I have been dialing in my Webers and working on the 3 - 4k range with the main jets. Having success too.

But last time I put in the emulsion tube #4,  out of the corner of my eye I saw a flash of brass. Yep - the main jet had fallen off the tube. (I was sure it had a tight pressure fit, but ...noooo.)

So I took my mirror and flashlight and could not see it anywhere. I thought it had fallen down the venturi - but not completely sure. 

So next I put a light vise grip on the throttle arm so the throttle plate would not open sending the jet into the cylinder, then proceeded to disassemble.

Step by step , all the way down to the intake manifold, I could not find that blasted jet.
So now I am thinking the worse, some how it made it's way into the cylinder
(fiy - I meticulously cleaned the engine compartment, and I looked everywhere (Everywhere!) before beginning all this.)

With mirror and flashlight I can not find the bugger. So now I rotate the engine until the pistons are at their top , still not see or feel anything. So I take a pencil and stick it down #3 and #4 when each is at it's top to see if I can feel / hear anything. Nope.

Next  I take a shop vac and stick it on cylinders to try and vacuum it out. Nothing. Then I thought better of this , because I got a visual image of me blowing up my garage. (electric spark + gas vapors = dead Carlos)

Then I rotated the engine around a few times via the crank . Did not feel or hear anything.

At this point I am thinking it is simply hidden somewhere in the engine tin or compartment where I could not find it. I reassembled everything, but before cranking wanted advice.

If the jet is in the cylinder , would I feel it by hand rotating the engine like I did? Would the cylinder even make it to the top of it's stroke? Could the jet keep me from being able to rotate the engine?  What happens  if it is in the cylinder, and I crank it - lunch the engine?

Before I turn bad luck into something stupid, I thought I would ask for some advice. Help.


Original Post

Dude, I'm really sorry. I've gone through similar things.

It's not down the cylinder. The throttle plates were closed when you dropped it, and you were super careful not to open them when you did everything else.

$10 says it fell down beside the intake, and is laying in a cooling fin somewhere you'll never see it without taking the engine apart. Just be super careful when you take out the plugs next time.

Having pulled a 5/16 nut out of the piston on a 396 Chev. I feel for you. I believe you have exhausted everything you could do short of an engine pull. There were 1 couple idle jets laying in the area just above the intake manifold, under the tin, on my last engine. I could see them so I was sure they weren't in the engine. HOWEVER, Just as Stan said, be careful the next time you remove the plugs. This is not very reassuring though. If it were me, and I couldn't see them, I would keep going until I found it. Why ?  It wasn't fun pulling that V-8 apart and replacing a piston.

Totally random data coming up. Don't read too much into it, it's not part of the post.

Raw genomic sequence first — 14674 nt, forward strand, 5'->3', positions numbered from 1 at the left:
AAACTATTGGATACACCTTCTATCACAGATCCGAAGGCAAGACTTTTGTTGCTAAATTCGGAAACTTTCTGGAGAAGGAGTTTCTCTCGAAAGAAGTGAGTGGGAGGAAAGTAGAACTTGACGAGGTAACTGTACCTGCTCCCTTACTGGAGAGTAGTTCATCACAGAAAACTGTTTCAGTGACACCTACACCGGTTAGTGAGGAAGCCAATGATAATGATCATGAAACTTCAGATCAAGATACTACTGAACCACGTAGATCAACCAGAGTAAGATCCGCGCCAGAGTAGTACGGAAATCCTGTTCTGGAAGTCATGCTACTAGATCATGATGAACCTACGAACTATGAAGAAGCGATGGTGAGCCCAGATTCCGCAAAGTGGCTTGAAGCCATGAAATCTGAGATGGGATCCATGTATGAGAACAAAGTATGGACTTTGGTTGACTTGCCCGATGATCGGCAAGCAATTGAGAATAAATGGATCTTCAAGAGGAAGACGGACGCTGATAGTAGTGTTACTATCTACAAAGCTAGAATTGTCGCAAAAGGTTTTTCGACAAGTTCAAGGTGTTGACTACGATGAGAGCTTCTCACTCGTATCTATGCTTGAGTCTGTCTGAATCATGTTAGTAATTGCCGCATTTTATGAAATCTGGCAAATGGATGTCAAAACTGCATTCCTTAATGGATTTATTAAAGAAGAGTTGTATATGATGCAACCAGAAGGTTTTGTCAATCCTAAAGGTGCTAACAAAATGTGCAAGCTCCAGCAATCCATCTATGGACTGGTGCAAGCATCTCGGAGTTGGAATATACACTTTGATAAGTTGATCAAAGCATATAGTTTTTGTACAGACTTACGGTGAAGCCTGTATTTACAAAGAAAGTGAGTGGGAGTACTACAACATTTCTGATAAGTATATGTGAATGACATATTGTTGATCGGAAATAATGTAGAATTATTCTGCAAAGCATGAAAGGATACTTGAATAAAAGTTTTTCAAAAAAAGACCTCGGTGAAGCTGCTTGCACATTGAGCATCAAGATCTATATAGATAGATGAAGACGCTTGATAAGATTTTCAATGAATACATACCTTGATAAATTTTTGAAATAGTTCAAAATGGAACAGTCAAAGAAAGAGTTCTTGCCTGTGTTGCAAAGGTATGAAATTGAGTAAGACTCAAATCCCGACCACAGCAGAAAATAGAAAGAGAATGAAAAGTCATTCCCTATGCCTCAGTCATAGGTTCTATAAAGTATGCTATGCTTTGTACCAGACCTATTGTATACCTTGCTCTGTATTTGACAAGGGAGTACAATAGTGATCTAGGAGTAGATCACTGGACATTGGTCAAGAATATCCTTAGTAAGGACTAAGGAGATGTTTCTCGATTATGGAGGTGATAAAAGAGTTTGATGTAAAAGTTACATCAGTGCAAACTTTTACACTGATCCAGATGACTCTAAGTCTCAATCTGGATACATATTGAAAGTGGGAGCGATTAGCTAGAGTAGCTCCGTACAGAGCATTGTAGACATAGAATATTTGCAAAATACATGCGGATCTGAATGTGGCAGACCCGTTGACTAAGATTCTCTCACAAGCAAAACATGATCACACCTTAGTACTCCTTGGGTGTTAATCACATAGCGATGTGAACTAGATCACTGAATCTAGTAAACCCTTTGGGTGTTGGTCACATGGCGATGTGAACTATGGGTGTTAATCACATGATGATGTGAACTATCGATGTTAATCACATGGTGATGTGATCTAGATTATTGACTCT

"There is never enough time to do the job right the first time but always enough time to do the job right the second time !".............Bruce

Is it possible that when it fell, it fell into the hole for the emulsion tube?  

I know - a long shot, but take a look.

As Stan said, the throttle plates were closed, so if it fell into the throat you should see it sitting on top of the throttle plates.  You had a counter weight on the linkage after the incident so they never opened so if it wasn't sitting on a throttle plate then it is somewhere other than the throat.

I'm in the camp of "it's somewhere else in the engine compartment".

It's Brass - Lane could probably help.  

(or at least get you a looooooooooong thread!)

A follow up gentlemen.

I got a bore scope and searched for hours with no luck. So at this point, I'll crank it and see how it goes.

A word abut the bore scope. It has been a couple of decades since I used one of these things. Use to be expensive with a black and white grainy image. Man they have improved a lot. I got mine from Amazon $60. Really pretty dang good images. It comes with adjustable lights, will take a photo, and even record a movie. 
That is a will spent $60.

I will be able to get back to my IM later this week. Fingers crossed!

At the West Coast Cruise event a new member was cleaning the jets on his Spyder before the run and called me in a panic after he dropped the jet. He had already looked for more than 30 minutes before calling me. I went out and we re-traced everything he had done and everywhere he had looked. The first thing I did different was we rolled the car forward and back to check the ground area without the car in the way, no luck. I started looking at all of the ledges where the jet could hide, no luck. After all of these areas were checked I moved on to where the body met the frame. I felt around everywhere first and finally got the small straw piece from a can of carb cleaner and used that to scrape underneath the frame tubes. Viola', there it was. 

Believe me ; I looked everywhere - including the frame. Then looked again and after that ... I looked again. Then I took the carb apart and off of he intake manifold, then took the manifold off. With them out of the way, guess what? I looked again. All around the engine tin, fan shroud, ... Even under the tires and cleaned the entire garage floor...
At some point you just have to give up. I imagine a year from now it will suddenly show up on the garage floor laughing at me.
Honestly I  think the blasted thing is tucked between the engine tin and the cooling fins somewhere. 
But I am sooo glad it appears not to be in the cylinder head, so I can move onto other things.

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